Advaitam Art Movement, advaitam poetry movement, Advaitam Speaks Literary, Indian Literary Journal, Indian Literature Today, Rucksack a global poetry patchwork, the Little Museum of Poetry Italy, World Literarture, world poetry today, World's First Poetry Museum
Rucksack a Global Poetry Patchworkis an international art installation project created by the artist Antje Stehn. It consists of two macro-works: an installation featuring a large bag, the Rucksack, made of dried tea bags collected by the 250 participants and an exhibition of short poems written by the poets from all over the world. A video loop installation provides the public with the opportunity to listen to the voices of the poets reciting in their mother tongues. The installation was on show at the Il Piccolo Museo della Poesia Chiesa di San Cristoforo, in Piacenza, Italy since September 2020 and the exhibition continued until 1.5.2021. Afterwards shows are planned in other countries like Republic North Macedonia, Ireland, and India. In the meantime the video readings are published on their official Youtube channel ( https://youtube.com/channel/UCaFs-2l5Tv0H-Rfkibm4N6A).
Antje Stehn (Germany) is a poet, visual artist, video producer, art curator based in Italy. Since 1990 she has been showing her work in international exhibitions around Europe and the US. She is part of the international Collective “Poetry is my Passion”. She is editing for TamTamBumBum, for Los Ablucionistas and Teerandaz. She is member of the scientific committee of the Piccolo Museo della Poesia in Piacenza, Italy. She is the brain behind ‘Rucksack a Global Poetry Patchwork’, a uniquely creative project in terms of its global collaborations, as well as its association with possibly the first ever museum in the world fully dedicated to poetry, conceived in Italy. Advaitam Speaks Literary is honoured to be one of the global collaborators in this really brilliant project born in the time of pandemic. In this Interview with Antaripa Dev Parashar and Debasish Parashar, Antje talks about Project Rucksack and shares her views on poetry and art.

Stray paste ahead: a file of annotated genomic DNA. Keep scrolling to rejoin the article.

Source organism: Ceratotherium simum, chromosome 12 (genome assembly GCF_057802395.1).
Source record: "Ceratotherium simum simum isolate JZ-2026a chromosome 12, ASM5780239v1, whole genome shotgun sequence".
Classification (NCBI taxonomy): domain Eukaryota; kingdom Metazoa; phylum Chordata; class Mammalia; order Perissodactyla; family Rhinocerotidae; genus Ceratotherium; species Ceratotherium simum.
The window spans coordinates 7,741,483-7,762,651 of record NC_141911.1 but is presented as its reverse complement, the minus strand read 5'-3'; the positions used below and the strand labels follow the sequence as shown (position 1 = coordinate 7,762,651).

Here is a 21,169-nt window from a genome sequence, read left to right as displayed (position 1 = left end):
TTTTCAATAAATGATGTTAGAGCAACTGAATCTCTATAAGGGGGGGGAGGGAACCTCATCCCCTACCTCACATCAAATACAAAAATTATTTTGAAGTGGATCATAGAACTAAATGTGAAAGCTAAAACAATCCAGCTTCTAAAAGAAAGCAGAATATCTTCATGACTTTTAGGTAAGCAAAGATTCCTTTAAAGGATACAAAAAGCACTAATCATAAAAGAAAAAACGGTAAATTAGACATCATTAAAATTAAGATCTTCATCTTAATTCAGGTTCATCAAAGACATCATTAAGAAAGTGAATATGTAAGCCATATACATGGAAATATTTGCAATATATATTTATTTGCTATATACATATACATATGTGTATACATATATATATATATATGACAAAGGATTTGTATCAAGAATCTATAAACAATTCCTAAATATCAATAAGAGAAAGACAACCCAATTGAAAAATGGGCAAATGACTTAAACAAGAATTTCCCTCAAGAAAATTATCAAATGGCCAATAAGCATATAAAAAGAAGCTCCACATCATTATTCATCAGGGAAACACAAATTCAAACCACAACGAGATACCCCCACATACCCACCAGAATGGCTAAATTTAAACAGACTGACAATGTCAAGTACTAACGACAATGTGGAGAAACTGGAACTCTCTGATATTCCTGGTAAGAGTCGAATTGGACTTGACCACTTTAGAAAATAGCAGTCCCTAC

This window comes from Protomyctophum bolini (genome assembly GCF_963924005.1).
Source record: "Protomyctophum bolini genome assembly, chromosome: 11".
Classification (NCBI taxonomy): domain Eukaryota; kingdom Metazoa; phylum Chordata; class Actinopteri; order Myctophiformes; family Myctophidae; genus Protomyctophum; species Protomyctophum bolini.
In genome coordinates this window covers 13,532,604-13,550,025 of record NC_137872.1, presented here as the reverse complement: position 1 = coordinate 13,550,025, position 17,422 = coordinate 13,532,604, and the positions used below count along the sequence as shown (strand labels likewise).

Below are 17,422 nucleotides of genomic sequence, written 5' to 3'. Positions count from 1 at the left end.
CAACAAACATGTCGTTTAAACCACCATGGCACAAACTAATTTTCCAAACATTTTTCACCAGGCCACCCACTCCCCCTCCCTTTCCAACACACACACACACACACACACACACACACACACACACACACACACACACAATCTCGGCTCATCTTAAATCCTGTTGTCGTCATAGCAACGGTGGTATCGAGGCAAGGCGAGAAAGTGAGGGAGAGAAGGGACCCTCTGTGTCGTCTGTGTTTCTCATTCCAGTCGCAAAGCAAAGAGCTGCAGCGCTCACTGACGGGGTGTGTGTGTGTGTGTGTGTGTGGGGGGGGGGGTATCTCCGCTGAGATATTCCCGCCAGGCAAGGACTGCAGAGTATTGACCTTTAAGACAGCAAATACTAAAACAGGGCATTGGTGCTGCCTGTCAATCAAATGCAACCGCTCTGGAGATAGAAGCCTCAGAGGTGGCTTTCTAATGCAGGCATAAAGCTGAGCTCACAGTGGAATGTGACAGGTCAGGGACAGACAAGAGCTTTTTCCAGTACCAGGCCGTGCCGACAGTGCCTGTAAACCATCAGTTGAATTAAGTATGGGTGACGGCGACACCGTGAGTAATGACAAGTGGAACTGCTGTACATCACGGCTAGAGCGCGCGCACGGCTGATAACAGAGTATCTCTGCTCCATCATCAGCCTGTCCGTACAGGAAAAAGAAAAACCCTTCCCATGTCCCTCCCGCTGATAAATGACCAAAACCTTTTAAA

ASL: ‘Rucksack a Global Poetry Patchwork’ was born in the time of a global pandemic. Please share with us the story behind its inception.
Antje: The Rucksack was born during the first Lock Down in Italy, one year ago, which was a very tough experience, as for everybody around the world. For three months we could not leave the house. In this period, we all were under a kind of shock and developed strange behaviors. I’m an artist who works with material I take from nature, like spines from trees, blowballs from dandelions , and in that period I was blocked in my work. So I looked around the house for material .I started to make little sculptures out of banana and orange skins and every morning I saved my used teabag, as a kind of ritual, without any idea. The great thing in art is, that you start doing something, with no clue in your head and than suddenly the idea pops up. In fact I always wanted to do a big Rucksack – sculpture. Rucksack in German means backpack. It’s a symbol of free travelling , of the times when it was possible to reach India from Europe through the land route , which is not possible any more ,since many years. There is another aspect which fascinates me in a Rucksack, it’s the fact that you can basically store everything you need in life in such a small space.